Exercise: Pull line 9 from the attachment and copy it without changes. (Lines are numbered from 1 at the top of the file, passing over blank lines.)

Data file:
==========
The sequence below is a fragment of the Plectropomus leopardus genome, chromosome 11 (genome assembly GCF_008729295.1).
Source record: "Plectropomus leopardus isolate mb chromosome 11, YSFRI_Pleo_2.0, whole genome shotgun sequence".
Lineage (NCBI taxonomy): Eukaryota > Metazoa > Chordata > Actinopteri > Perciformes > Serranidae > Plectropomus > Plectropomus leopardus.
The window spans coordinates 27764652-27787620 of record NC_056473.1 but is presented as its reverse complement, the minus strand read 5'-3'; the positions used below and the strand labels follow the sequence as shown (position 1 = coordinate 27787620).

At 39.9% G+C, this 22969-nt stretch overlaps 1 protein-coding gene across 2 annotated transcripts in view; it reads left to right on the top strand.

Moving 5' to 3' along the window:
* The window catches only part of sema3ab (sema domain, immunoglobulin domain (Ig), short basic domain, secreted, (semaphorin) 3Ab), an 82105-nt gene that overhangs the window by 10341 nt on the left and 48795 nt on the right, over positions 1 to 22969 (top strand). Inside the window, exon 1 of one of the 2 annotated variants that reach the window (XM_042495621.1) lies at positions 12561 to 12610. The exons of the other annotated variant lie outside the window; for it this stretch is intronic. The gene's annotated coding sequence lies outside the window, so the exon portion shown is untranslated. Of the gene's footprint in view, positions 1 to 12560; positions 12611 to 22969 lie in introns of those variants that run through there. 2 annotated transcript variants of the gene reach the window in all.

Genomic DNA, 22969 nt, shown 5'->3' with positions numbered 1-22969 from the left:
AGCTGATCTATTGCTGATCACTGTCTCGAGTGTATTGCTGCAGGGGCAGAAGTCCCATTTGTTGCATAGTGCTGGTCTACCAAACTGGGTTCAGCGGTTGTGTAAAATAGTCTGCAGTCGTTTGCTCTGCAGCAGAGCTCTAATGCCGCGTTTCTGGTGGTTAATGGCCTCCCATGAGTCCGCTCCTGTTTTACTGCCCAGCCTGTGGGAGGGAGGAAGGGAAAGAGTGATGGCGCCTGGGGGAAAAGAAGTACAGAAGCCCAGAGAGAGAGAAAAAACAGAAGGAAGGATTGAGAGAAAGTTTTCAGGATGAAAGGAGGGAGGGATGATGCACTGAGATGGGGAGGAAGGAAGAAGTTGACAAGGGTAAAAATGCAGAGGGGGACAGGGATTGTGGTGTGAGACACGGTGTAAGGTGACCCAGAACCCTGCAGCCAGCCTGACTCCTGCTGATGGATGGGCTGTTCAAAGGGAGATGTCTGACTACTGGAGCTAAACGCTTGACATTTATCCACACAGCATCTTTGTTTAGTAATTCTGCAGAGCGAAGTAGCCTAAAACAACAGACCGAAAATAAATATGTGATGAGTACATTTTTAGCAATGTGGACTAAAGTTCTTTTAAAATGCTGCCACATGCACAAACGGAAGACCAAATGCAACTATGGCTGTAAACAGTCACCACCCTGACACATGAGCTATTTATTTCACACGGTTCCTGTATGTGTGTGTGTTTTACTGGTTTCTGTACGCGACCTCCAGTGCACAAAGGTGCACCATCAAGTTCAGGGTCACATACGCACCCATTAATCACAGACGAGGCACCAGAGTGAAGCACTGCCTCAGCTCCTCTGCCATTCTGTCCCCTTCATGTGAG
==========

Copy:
AGCTGATCTATTGCTGATCACTGTCTCGAGTGTATTGCTGCAGGGGCAGAAGTCCCATTTGTTGCATAGTGCTGGTCTACCAAACTGGGTTCAGCGGTTGTGTAAAATAGTCTGCAGTCGTTTGCTCTGCAGCAGAGCTCTAATGCCGCGTTTCTGGTGGTTAATGGCCTCCCATGAGTCCGCTCCTGTTTTACTGCCCAGCCTGTGGGAGGGAGGAAGGGAAAGAGTGATGGCGCCTGGGGGAAAAGAAGTACAGAAGCCCAGAGAGAGAGAAAAAACAGAAGGAAGGATTGAGAGAAAGTTTTCAGGATGAAAGGAGGGAGGGATGATGCACTGAGATGGGGAGGAAGGAAGAAGTTGACAAGGGTAAAAATGCAGAGGGGGACAGGGATTGTGGTGTGAGACACGGTGTAAGGTGACCCAGAACCCTGCAGCCAGCCTGACTCCTGCTGATGGATGGGCTGTTCAAAGGGAGATGTCTGACTACTGGAGCTAAACGCTTGACATTTATCCACACAGCATCTTTGTTTAGTAATTCTGCAGAGCGAAGTAGCCTAAAACAACAGACCGAAAATAAATATGTGATGAGTACATTTTTAGCAATGTGGACTAAAGTTCTTTTAAAATGCTGCCACATGCACAAACGGAAGACCAAATGCAACTATGGCTGTAAACAGTCACCACCCTGACACATGAGCTATTTATTTCACACGGTTCCTGTATGTGTGTGTGTTTTACTGGTTTCTGTACGCGACCTCCAGTGCACAAAGGTGCACCATCAAGTTCAGGGTCACATACGCACCCATTAATCACAGACGAGGCACCAGAGTGAAGCACTGCCTCAGCTCCTCTGCCATTCTGTCCCCTTCATGTGAG